I think every teacher wants to make a difference. We want to leave a meaningful impact on the lives of students and push them upwards toward greatness. At the very least, we want to create a generation of citizens who are not only literate and mathematically proficient, but also creative, inquisitive, and attentive workers. No easy task, especially when the world of education continues to change at breakneck speed. Still, big things often have small beginnings, and simple actions can set your students on the path to success.

The Not-So-Revolutionary Idea

So, here’s a reminder of something that we all know is important, is easy to implement daily, and yet often forget to employ on a regular basis: simple modeling in the classroom. I don’t mean modeling reading or direct instruction where you model the activity the students are about to do. Those are critical components to any well-thought-out lesson plan, but if we think back to our goals, we must extend our modeling beyond content-area instruction. If we go back to our premise of creating a generation of citizens who are curious, creative, and critical thinkers, then we must model those same characteristics.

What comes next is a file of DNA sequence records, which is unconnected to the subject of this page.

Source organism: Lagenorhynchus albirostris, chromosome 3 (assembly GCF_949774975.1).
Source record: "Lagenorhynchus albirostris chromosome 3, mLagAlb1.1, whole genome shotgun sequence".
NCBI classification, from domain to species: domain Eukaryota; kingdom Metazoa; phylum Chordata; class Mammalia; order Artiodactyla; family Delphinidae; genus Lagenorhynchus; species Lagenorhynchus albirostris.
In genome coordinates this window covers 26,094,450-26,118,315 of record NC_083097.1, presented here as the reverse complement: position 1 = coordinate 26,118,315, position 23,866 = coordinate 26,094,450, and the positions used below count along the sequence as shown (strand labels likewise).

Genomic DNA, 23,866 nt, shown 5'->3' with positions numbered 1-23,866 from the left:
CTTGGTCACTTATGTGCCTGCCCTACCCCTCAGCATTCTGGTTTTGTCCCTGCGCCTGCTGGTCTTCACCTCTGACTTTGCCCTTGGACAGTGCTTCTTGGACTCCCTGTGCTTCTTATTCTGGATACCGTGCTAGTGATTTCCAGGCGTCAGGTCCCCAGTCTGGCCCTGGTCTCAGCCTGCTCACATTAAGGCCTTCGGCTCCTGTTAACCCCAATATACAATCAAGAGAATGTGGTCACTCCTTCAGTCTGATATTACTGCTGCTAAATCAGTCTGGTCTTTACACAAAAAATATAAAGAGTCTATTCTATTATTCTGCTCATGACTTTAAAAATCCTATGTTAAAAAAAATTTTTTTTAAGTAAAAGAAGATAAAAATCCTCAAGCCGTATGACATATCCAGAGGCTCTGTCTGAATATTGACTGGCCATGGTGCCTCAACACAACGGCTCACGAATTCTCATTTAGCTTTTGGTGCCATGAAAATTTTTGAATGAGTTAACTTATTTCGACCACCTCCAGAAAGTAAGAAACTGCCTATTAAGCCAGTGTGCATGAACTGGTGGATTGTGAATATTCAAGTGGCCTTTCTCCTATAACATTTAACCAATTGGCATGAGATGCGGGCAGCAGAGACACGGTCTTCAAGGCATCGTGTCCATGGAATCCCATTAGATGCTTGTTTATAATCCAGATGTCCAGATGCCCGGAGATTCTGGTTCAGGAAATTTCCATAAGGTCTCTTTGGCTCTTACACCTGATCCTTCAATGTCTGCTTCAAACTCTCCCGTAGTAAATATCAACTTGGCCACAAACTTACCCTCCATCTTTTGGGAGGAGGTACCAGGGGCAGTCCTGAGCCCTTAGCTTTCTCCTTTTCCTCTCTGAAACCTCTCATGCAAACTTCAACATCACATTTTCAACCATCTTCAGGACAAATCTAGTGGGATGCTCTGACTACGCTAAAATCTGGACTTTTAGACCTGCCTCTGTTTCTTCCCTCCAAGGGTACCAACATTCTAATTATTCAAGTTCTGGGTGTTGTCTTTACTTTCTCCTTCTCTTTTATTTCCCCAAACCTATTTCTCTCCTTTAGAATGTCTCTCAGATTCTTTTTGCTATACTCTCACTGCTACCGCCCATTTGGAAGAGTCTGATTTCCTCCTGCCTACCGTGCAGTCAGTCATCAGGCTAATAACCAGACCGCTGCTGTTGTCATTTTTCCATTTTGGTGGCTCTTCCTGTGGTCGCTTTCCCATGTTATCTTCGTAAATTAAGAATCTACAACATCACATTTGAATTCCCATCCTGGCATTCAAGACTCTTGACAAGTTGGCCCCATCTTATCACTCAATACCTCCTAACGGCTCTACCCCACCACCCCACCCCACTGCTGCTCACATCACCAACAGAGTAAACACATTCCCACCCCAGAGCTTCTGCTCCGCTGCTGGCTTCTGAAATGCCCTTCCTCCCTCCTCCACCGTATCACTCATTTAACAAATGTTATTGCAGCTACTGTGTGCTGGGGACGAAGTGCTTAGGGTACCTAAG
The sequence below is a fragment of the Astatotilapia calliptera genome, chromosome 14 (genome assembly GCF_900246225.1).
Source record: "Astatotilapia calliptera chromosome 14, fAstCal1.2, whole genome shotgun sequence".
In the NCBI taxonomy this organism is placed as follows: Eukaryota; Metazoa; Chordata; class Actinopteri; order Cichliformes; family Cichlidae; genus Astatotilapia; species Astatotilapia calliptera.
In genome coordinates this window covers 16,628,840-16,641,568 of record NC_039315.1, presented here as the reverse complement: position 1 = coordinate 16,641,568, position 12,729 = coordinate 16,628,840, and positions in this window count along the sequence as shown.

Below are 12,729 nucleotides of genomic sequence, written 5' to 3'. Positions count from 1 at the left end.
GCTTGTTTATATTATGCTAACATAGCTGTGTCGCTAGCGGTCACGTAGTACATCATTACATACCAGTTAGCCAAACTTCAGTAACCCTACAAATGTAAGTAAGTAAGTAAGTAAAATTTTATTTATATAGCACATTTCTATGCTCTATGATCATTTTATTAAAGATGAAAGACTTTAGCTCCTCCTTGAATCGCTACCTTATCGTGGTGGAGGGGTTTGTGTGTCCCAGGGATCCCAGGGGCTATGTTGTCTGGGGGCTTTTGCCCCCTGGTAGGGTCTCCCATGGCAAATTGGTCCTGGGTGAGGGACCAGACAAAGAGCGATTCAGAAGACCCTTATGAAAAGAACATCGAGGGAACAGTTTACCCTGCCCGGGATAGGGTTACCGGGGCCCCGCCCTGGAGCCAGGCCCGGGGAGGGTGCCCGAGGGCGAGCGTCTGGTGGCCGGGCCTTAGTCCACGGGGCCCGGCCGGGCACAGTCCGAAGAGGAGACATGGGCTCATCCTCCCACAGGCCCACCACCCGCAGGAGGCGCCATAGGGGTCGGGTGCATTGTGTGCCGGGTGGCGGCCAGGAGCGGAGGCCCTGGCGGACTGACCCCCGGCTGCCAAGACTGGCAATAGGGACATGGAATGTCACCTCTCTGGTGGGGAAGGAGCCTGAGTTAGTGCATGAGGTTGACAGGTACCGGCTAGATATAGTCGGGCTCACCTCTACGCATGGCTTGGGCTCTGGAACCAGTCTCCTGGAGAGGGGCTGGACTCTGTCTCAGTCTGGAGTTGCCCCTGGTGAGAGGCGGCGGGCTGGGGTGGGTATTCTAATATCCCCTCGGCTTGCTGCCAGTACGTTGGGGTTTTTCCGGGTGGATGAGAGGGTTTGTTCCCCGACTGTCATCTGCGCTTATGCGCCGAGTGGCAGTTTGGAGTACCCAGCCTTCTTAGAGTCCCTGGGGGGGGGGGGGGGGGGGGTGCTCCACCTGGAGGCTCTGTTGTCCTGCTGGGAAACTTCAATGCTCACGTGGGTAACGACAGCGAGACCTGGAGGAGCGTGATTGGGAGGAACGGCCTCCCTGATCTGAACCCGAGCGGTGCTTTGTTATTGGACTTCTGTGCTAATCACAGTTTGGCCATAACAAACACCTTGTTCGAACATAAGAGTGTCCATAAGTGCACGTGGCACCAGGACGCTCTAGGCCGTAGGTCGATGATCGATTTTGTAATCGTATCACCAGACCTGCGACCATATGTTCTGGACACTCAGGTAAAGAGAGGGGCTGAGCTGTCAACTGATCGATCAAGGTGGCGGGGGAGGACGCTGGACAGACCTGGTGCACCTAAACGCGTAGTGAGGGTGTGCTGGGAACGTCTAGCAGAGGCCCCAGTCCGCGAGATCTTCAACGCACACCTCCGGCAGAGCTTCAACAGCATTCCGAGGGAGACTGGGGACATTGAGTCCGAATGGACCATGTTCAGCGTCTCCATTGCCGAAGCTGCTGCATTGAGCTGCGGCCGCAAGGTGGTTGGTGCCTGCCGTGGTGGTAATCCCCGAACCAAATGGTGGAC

Ask Yourself…
  • Are you Inquisitive? Do you have questions about the world around you and are you driven to find the answers? Do you share these questions with your students so they can see your passion for knowledge?
  • Are you Innovative? Do you routinely bring new ideas to the classroom? Are you seeking out innovative people and introducing them to your students? Do you actively encourage diverse ways of thinking in your classroom?
  • Are you Creative? When was the last time you created something? It could be a short story, a poem, a doodle drawing, or something as simple as trying a new recipe. Have you shown your students the value of creating something? Do they understand that all creativity requires hard work?
  • Are you a Problem-Solver? Do you shy away from challenges or do you face them head-on? What do you tell your students about perseverance? Do you share your triumphs and failures with them? Even better, do you share the problems you haven’t solved yet?
Learning Together

There’s an old saying, allegedly attributed to Gandhi, “Be the change you want to see in the world.” Well, what better place to begin than in the classroom? You cannot simply will your students into becoming critical thinkers. Instead, consider if you’re exhibiting the very qualities you hope to see in the classroom. Who knows? By helping students discover their passion for learning, you may just find some of your own!

What about you? How do you employ simple modeling in the classroom? Share your thoughts in the comments!